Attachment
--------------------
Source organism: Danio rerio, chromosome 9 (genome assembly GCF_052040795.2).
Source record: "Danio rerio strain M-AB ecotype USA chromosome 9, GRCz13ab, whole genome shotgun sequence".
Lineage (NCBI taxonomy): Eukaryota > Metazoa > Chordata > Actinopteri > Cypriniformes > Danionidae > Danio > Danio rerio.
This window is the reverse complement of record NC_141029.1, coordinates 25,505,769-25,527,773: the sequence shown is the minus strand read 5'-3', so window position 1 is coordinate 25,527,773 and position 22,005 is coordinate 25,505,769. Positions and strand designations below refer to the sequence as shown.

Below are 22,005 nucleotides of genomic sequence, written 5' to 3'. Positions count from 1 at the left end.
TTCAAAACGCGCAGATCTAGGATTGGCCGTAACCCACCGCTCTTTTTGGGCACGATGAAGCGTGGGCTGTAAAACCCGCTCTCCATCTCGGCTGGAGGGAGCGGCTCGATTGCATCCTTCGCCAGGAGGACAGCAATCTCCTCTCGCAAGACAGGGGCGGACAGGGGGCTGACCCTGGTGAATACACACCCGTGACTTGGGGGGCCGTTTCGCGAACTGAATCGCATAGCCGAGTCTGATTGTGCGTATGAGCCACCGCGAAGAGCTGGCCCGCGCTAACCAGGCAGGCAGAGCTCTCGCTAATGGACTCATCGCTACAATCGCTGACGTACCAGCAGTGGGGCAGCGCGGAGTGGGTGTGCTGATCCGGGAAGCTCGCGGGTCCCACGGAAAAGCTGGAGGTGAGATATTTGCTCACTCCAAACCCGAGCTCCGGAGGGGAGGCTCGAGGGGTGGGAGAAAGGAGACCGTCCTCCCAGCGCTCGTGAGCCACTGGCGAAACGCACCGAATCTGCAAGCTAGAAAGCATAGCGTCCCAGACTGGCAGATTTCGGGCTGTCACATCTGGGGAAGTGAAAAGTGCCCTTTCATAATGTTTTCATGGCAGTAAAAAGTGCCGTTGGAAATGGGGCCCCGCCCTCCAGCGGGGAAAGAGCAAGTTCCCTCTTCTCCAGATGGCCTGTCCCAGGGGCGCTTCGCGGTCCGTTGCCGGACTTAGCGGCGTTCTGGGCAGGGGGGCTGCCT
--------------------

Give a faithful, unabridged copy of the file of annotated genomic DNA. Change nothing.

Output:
Source organism: Danio rerio, chromosome 9 (genome assembly GCF_052040795.2).
Source record: "Danio rerio strain M-AB ecotype USA chromosome 9, GRCz13ab, whole genome shotgun sequence".
Lineage (NCBI taxonomy): Eukaryota > Metazoa > Chordata > Actinopteri > Cypriniformes > Danionidae > Danio > Danio rerio.
This window is the reverse complement of record NC_141029.1, coordinates 25,505,769-25,527,773: the sequence shown is the minus strand read 5'-3', so window position 1 is coordinate 25,527,773 and position 22,005 is coordinate 25,505,769. Positions and strand designations below refer to the sequence as shown.

Below are 22,005 nucleotides of genomic sequence, written 5' to 3'. Positions count from 1 at the left end.
TTCAAAACGCGCAGATCTAGGATTGGCCGTAACCCACCGCTCTTTTTGGGCACGATGAAGCGTGGGCTGTAAAACCCGCTCTCCATCTCGGCTGGAGGGAGCGGCTCGATTGCATCCTTCGCCAGGAGGACAGCAATCTCCTCTCGCAAGACAGGGGCGGACAGGGGGCTGACCCTGGTGAATACACACCCGTGACTTGGGGGGCCGTTTCGCGAACTGAATCGCATAGCCGAGTCTGATTGTGCGTATGAGCCACCGCGAAGAGCTGGCCCGCGCTAACCAGGCAGGCAGAGCTCTCGCTAATGGACTCATCGCTACAATCGCTGACGTACCAGCAGTGGGGCAGCGCGGAGTGGGTGTGCTGATCCGGGAAGCTCGCGGGTCCCACGGAAAAGCTGGAGGTGAGATATTTGCTCACTCCAAACCCGAGCTCCGGAGGGGAGGCTCGAGGGGTGGGAGAAAGGAGACCGTCCTCCCAGCGCTCGTGAGCCACTGGCGAAACGCACCGAATCTGCAAGCTAGAAAGCATAGCGTCCCAGACTGGCAGATTTCGGGCTGTCACATCTGGGGAAGTGAAAAGTGCCCTTTCATAATGTTTTCATGGCAGTAAAAAGTGCCGTTGGAAATGGGGCCCCGCCCTCCAGCGGGGAAAGAGCAAGTTCCCTCTTCTCCAGATGGCCTGTCCCAGGGGCGCTTCGCGGTCCGTTGCCGGACTTAGCGGCGTTCTGGGCAGGGGGGCTGCCT